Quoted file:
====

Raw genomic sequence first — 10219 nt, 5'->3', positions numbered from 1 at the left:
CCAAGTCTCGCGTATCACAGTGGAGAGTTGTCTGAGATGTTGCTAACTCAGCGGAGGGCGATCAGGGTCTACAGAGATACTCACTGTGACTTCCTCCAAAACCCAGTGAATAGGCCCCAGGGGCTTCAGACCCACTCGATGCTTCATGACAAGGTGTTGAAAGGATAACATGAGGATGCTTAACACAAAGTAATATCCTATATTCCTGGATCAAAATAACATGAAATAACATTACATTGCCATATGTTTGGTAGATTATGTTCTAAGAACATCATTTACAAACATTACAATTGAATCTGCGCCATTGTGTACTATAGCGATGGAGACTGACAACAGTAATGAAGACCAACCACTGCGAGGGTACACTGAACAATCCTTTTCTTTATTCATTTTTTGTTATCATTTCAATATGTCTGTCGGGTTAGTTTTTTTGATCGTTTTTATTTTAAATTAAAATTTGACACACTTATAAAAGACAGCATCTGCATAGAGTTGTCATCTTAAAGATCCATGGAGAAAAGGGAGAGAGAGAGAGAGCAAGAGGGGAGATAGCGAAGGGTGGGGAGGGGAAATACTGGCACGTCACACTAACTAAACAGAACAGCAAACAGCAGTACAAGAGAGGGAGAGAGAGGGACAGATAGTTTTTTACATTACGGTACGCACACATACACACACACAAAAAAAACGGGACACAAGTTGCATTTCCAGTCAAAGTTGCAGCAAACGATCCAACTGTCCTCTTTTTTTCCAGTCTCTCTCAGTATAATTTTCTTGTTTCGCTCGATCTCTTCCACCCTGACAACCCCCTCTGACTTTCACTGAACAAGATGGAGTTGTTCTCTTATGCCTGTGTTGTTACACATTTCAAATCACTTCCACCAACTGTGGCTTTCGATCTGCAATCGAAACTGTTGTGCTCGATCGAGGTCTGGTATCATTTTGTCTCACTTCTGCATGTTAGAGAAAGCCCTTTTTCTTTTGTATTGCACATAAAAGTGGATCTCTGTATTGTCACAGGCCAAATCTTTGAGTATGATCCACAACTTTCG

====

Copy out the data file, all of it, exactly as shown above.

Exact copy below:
Raw genomic sequence first — 10219 nt, 5'->3', positions numbered from 1 at the left:
CCAAGTCTCGCGTATCACAGTGGAGAGTTGTCTGAGATGTTGCTAACTCAGCGGAGGGCGATCAGGGTCTACAGAGATACTCACTGTGACTTCCTCCAAAACCCAGTGAATAGGCCCCAGGGGCTTCAGACCCACTCGATGCTTCATGACAAGGTGTTGAAAGGATAACATGAGGATGCTTAACACAAAGTAATATCCTATATTCCTGGATCAAAATAACATGAAATAACATTACATTGCCATATGTTTGGTAGATTATGTTCTAAGAACATCATTTACAAACATTACAATTGAATCTGCGCCATTGTGTACTATAGCGATGGAGACTGACAACAGTAATGAAGACCAACCACTGCGAGGGTACACTGAACAATCCTTTTCTTTATTCATTTTTTGTTATCATTTCAATATGTCTGTCGGGTTAGTTTTTTTGATCGTTTTTATTTTAAATTAAAATTTGACACACTTATAAAAGACAGCATCTGCATAGAGTTGTCATCTTAAAGATCCATGGAGAAAAGGGAGAGAGAGAGAGAGCAAGAGGGGAGATAGCGAAGGGTGGGGAGGGGAAATACTGGCACGTCACACTAACTAAACAGAACAGCAAACAGCAGTACAAGAGAGGGAGAGAGAGGGACAGATAGTTTTTTACATTACGGTACGCACACATACACACACACAAAAAAAACGGGACACAAGTTGCATTTCCAGTCAAAGTTGCAGCAAACGATCCAACTGTCCTCTTTTTTTCCAGTCTCTCTCAGTATAATTTTCTTGTTTCGCTCGATCTCTTCCACCCTGACAACCCCCTCTGACTTTCACTGAACAAGATGGAGTTGTTCTCTTATGCCTGTGTTGTTACACATTTCAAATCACTTCCACCAACTGTGGCTTTCGATCTGCAATCGAAACTGTTGTGCTCGATCGAGGTCTGGTATCATTTTGTCTCACTTCTGCATGTTAGAGAAAGCCCTTTTTCTTTTGTATTGCACATAAAAGTGGATCTCTGTATTGTCACAGGCCAAATCTTTGAGTATGATCCACAACTTTCG